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Acute Vomiting in Dogs

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It is not uncommon for dogs and cats to vomit from time to time. They might have eaten something that upset their stomachs, or just have sensitive digestive systems. However, it becomes acute when the vomiting does not stop and when there is nothing left in the stomach to throw up except bile (a yellow fluid). It is important you take your pet to a veterinarian in these types of cases.

While vomiting may have a simple, straightforward cause, it may be an indicator of something far more serious. It is also problematic because it can have a wide range of causes, and determining the correct one may be quite complicated.


  • Vomiting that will not stop
  • Pain and distress
  • Weakness
  • Bright blood in the vomit or stool (hematemesis)
  • Evidence of dark blood in the vomit or stool (melena)


  • Dietary indiscretion
  • Change in diet
  • Gobbling food/eating too fast
  • Intolerance to a particular food (i.e., be careful feeding pets food intended for humans)
  • Allergic reaction to a particular food
  • Obstructing objects
  • Acute inflammation of stomach (gastroenteritis)
  • Parasites (e.g., whipworms, roundworms, giardia)
  • Dislocation of the stomach (prone in deep-chested dogs; very critical)
  • Tumors
  • Metabolic disorders (e.g., kidney disease)
  • Liver disease
  • Heat stroke
  • Adrenal gland disease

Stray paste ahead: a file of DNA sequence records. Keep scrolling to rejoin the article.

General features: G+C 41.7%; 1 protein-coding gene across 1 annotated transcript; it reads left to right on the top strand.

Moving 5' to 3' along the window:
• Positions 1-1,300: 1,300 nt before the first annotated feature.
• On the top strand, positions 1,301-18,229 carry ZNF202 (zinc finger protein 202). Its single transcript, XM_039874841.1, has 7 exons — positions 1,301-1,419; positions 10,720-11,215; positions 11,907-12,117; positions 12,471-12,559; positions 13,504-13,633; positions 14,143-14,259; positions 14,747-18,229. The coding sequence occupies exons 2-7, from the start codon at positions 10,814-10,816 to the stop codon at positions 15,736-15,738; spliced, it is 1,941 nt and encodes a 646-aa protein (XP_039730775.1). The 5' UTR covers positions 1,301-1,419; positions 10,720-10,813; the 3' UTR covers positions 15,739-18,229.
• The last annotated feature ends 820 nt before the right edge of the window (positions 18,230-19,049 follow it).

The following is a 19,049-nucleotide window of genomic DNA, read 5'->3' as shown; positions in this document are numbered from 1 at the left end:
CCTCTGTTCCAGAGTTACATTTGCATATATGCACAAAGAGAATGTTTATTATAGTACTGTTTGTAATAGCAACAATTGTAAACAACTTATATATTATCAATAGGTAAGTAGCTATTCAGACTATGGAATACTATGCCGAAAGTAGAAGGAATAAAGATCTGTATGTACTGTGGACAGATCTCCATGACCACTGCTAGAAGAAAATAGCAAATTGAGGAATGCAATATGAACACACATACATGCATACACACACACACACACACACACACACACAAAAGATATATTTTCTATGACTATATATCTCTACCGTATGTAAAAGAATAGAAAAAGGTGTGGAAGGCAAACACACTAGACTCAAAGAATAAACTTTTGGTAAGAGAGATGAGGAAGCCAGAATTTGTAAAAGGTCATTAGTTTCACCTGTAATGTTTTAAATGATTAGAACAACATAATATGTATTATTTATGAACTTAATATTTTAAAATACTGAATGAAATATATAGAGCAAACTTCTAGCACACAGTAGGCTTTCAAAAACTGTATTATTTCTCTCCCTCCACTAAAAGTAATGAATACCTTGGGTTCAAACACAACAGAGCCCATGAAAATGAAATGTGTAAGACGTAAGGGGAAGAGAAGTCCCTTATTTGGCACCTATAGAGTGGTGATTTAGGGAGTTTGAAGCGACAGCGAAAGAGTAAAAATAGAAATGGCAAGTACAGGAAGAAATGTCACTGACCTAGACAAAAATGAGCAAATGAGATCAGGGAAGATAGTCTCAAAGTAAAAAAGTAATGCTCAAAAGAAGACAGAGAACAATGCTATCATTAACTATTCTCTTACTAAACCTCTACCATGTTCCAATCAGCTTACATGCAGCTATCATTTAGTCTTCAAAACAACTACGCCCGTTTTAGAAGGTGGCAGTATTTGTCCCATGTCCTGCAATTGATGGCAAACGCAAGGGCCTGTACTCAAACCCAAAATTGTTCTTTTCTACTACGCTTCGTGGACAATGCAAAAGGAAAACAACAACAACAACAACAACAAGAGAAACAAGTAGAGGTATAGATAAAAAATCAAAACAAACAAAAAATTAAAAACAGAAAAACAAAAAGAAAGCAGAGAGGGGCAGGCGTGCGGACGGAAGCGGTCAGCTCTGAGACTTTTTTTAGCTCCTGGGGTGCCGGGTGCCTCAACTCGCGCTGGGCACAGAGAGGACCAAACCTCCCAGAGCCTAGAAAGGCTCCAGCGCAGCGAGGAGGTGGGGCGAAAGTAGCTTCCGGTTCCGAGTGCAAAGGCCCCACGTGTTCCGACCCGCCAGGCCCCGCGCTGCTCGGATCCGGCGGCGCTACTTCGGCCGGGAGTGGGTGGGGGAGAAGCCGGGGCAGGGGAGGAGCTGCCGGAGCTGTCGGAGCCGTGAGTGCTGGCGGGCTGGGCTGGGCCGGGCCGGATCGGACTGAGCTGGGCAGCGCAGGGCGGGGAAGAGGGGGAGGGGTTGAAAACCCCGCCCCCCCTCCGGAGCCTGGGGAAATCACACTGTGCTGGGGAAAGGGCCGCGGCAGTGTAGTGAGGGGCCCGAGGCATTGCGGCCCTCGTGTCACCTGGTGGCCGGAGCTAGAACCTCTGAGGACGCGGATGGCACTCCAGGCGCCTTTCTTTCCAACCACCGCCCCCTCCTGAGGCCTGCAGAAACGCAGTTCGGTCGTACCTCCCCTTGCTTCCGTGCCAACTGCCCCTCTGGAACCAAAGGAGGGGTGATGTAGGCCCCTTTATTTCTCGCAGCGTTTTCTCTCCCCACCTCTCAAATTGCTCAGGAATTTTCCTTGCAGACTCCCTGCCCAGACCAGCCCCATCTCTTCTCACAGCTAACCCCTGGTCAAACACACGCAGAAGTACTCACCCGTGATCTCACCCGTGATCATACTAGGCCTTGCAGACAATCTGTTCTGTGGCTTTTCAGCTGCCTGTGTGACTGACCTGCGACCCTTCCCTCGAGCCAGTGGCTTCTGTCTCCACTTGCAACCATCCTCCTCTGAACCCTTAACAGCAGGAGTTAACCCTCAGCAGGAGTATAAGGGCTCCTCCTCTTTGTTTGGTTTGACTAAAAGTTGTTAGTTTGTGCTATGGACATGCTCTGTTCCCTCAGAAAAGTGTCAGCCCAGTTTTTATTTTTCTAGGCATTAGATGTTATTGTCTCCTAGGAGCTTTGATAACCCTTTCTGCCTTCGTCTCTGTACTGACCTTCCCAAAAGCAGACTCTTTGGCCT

Bring a sample of the vomit to the veterinarian. If there is a lot of mucus, an inflamed intestine may be the cause. Undigested food in the vomit can be due to food poisoning, anxiety, or simply overeating. Bile, on the other hand, indicates an inflammatory bowel disease or inflammation of the pancreas (pancreatitis). If bright red blood is found, the stomach could be ulcerated. However, if the blood is brown and looks like coffee grounds, the problem may be in the intestine. Finally, strong digestive odors are usually observed when there is an intestinal obstruction.

The veterinarian will generally look in your pet’s mouth for foreign objects that may be wedged inside, such as a bone. Enlarged tonsils are another good indicator for this. The pet’s temperature will be taken and an examination of the abdomen will be done. If it turns out to be no more than a passing incident, the veterinarian may ask you to limit the diet to clear fluids and to collect stool samples over that period as the underlying cause may be passed along in the stool. Occasionally, the animal's body may use vomiting to clear the intestines of toxins.


Treatment will be recommended according to the underlying cause behind the vomiting; some possibilities include:

  • Dietary changes
  • Dog medications to control the vomiting (e.g., cimetidine, anti-emetic)
  • Dog antibiotics, in the case of bacterial ulcers
  • Corticosteroids to treat inflammatory bowel disease
  • Surgery, in the case of tumor-caused vomiting
  • Special medications for treating chemotherapy induced vomiting


Living and Management

Always follow the recommended treatment plan from your veterinarian. Do not experiment with medications or food. Pay close attention to your pet and if it does not improve, return to your veterinarian for a follow-up evaluation.